| The Chinese sanctuary with pandas at play|
|Whump! Two panda cubs fall from the bamboo platform where they've been playing. Cheng Shuang and Cheng Dui are seven months old and without doubt the cutest animals I've ever seen. It's 8am at the Chengdu Research Base of Giant Panda Breeding in western China, and for a few precious minutes I'm alone watching the two youngsters. It's like a real-life cartoon, with all the sound effects – thump, thwack, bang, crash, eek, splat – as they roll, bite each other and tumble slowly off their bamboo platform on to the grass. Their mother, Cheng Ji, keeps on chewing her bamboo breakfast, unconcerned.|
Panda tourism is big business in China. Each year 800,000 people visit the country's best-known centre at Chengdu – which is almost 2,000km southwest of Beijing. If you like your animals black, white and unabashedly cuddly, this is the place to be. There are 41 panda reserves across China and seven are open to the public, including the zoos in Hong Kong, Shanghai and Beijing. But Chengdu is the easiest to get to, and it will get even easier when British Airways begins direct flights.
To reach Chengdu, we drive through the Qin Ling mountains where, we are told, a small number of pandas still paw around the forests. But they are so threatened that they are heavily protected and it is virtually impossible to see pandas in the wild. The closest we get is spotting a sign saying: "Home of the Panda".
According to the Chinese State Forestry Bureau there are only 1,600 pandas in the wild, with some 300 in captivity, but even those figures may be optimistic: the United Nations reports just 800 wild pandas remaining. So Chengdu, with its 70 residents, is panda central (40 more are on loan around the world). This could soon be the only way to see pandas – research published last November claimed that global warming is set to wipe out much of the bamboo the bears rely on for food.
Chengdu wouldn't necessarily strike you as a great place for a nature reserve. A city of 14 million people produces a lot of pollution, and a yellow haze hangs over its valley. The locals joke that dogs from Chengdu bark when they see the sun because they don't know what it is. But once we've inched through traffic for an hour to the panda base, the smog lifts. The 100-hectare site is built on the hillsides, and we walk through bamboo groves and little woodlands of cherry and almond laced with winter jasmine.
Spring is a great time to visit – Chengdu is basking in a balmy 20C, and everywhere trees are in blossom. Pandas dislike temperatures over about 25C, when they retreat to their air-conditioned cave cages. But at this stage of the year they're at their most lively, out and about, climbing trees; as pandas are born in mid-to-late summer, it is also the time to see the youngest cubs at play.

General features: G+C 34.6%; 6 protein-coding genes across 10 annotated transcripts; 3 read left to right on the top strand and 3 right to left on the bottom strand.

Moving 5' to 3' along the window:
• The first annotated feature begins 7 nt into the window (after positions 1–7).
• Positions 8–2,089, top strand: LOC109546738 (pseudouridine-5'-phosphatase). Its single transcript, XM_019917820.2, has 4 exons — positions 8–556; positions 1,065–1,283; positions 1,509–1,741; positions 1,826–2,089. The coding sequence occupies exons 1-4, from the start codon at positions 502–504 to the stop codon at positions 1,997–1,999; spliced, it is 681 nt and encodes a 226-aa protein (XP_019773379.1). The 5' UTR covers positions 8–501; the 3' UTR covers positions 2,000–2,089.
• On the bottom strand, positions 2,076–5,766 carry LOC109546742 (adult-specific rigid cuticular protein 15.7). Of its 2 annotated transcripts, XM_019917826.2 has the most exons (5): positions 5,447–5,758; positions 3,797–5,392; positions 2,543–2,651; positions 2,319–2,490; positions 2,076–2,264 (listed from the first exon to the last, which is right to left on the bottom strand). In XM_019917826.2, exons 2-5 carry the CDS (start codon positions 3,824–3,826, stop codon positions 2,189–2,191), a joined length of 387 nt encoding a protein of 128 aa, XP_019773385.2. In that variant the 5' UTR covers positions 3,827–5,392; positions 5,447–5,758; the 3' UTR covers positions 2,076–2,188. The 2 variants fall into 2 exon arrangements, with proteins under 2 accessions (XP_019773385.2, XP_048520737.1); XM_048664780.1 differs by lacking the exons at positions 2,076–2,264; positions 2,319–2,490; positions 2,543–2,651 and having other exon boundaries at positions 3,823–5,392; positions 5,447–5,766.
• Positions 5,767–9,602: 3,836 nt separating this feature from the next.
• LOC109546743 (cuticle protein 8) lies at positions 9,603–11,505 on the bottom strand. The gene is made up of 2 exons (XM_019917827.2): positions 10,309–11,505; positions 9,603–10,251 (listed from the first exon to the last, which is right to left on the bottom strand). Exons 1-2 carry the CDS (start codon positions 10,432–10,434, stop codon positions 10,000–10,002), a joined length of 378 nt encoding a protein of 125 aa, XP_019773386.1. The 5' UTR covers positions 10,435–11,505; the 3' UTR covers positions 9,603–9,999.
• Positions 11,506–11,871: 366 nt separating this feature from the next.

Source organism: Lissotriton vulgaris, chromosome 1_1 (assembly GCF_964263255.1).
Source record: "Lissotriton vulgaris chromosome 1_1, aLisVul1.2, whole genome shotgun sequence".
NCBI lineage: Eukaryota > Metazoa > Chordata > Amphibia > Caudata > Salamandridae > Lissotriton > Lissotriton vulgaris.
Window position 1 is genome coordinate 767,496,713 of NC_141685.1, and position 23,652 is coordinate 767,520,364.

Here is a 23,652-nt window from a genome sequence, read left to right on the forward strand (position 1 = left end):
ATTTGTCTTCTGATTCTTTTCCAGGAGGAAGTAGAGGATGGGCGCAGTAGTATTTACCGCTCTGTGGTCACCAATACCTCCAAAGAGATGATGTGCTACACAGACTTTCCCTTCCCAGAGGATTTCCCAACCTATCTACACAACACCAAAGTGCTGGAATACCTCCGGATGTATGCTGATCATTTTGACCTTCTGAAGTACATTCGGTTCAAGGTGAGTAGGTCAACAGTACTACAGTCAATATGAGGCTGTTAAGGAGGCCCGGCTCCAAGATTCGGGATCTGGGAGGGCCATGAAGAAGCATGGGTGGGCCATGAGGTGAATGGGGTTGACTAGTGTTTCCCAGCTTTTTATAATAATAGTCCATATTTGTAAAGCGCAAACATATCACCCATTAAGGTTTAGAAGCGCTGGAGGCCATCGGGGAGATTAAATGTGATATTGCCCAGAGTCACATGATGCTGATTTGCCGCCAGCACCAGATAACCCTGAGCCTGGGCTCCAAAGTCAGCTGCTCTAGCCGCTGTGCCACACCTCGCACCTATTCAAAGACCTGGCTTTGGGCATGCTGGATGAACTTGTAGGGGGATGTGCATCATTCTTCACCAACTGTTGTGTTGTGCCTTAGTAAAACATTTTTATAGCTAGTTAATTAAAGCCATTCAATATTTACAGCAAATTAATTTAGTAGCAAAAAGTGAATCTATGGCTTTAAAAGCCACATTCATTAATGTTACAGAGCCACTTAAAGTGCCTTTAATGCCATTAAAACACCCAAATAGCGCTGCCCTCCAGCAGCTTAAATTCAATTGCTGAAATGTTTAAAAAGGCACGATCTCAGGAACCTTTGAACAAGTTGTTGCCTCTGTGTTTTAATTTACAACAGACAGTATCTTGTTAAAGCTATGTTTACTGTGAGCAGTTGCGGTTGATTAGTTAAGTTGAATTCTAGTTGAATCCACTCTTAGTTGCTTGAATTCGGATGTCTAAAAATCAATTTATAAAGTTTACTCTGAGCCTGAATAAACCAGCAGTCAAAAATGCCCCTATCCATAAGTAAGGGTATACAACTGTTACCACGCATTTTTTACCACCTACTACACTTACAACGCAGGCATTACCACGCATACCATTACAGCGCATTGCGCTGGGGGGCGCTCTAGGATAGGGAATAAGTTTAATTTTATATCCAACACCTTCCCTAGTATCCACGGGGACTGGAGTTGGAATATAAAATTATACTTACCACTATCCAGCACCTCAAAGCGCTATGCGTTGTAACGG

I arrive at the Sunshine Nursery House, home to the baby pandas, as the gates open. The animals live in large enclosures made as much like their natural habitat as possible, with trees, rocks, streams and pools. Neither am I watching from behind glass: the enclosures have a ha-ha to keep the tourists out and the pandas in. So I'm standing, alone, with Cheng Ji and her cubs less than 10ft away.
The juveniles are not dissimilar to a group of human teenagers, jumping on each other in a bundle and trying to beat each other to the best food. They often stop doing something – climbing, playing, fighting, eating – midway through and fall asleep, as if their batteries have run out. One of the centre's educationalists, Bo Xiang, tells me that pandas absorb just 20% of what they eat. That requires hours of eating: a typical day is a heady round of eating, sleeping and pooing.
Acting as a volunteer for the morning gets you closer to the pandas, so I sign myself up for some poo picking. Robed fetchingly in turquoise overalls, with plastic shoe covers and gloves, I set to work on the morning clean of Ouu Ji's cage.
Ouu Ji is a bit of a celebrity; when he was born six years ago he was the smallest baby panda ever to survive. Part of my job is to feed him treats of apple on a long bamboo pole, and he squeaks with excitement at his ration as I reach it towards him.
We head for Renmin Park, in the centre of Chengdu, a great destination for people watching when you've had enough of all things furry. A cacophony greets us even before we've walked through the gates, and the reason is soon apparent – the park is home to one of China's favourite pastimes: square dancing. Eight groups, each with enormous loudspeakers, are competing to be the loudest. In the centre of the park 60 elderly Chinese men and women are strutting their stuff "Gangnam Style", po-faced with concentration.
Round the corner, on bamboo poles, are posted details of people available for marriage. Relatives and friends charged with finding them a partner guard the poles, and, flatteringly, I'm propositioned several times. Later we head for Kuan and Zhai Lanes, streets that were once part of a Qing dynasty garrison. Their ornately tiled roofs are a whisper of the old China that's largely been bulldozed. They're full of tea shops and bars, and a great place to unwind.
But, however memorable that Gangnam dance was, it's the pandas that are going to stay with me. With the species's future in the balance, Chengdu's visitors help to fund a new reserve where it is hoped pandas will ultimately be reintroduced into the wild. "We want future generations to see the pandas," Bo Xiang says to me. Having seen these engaging, charming animals up close, so do I.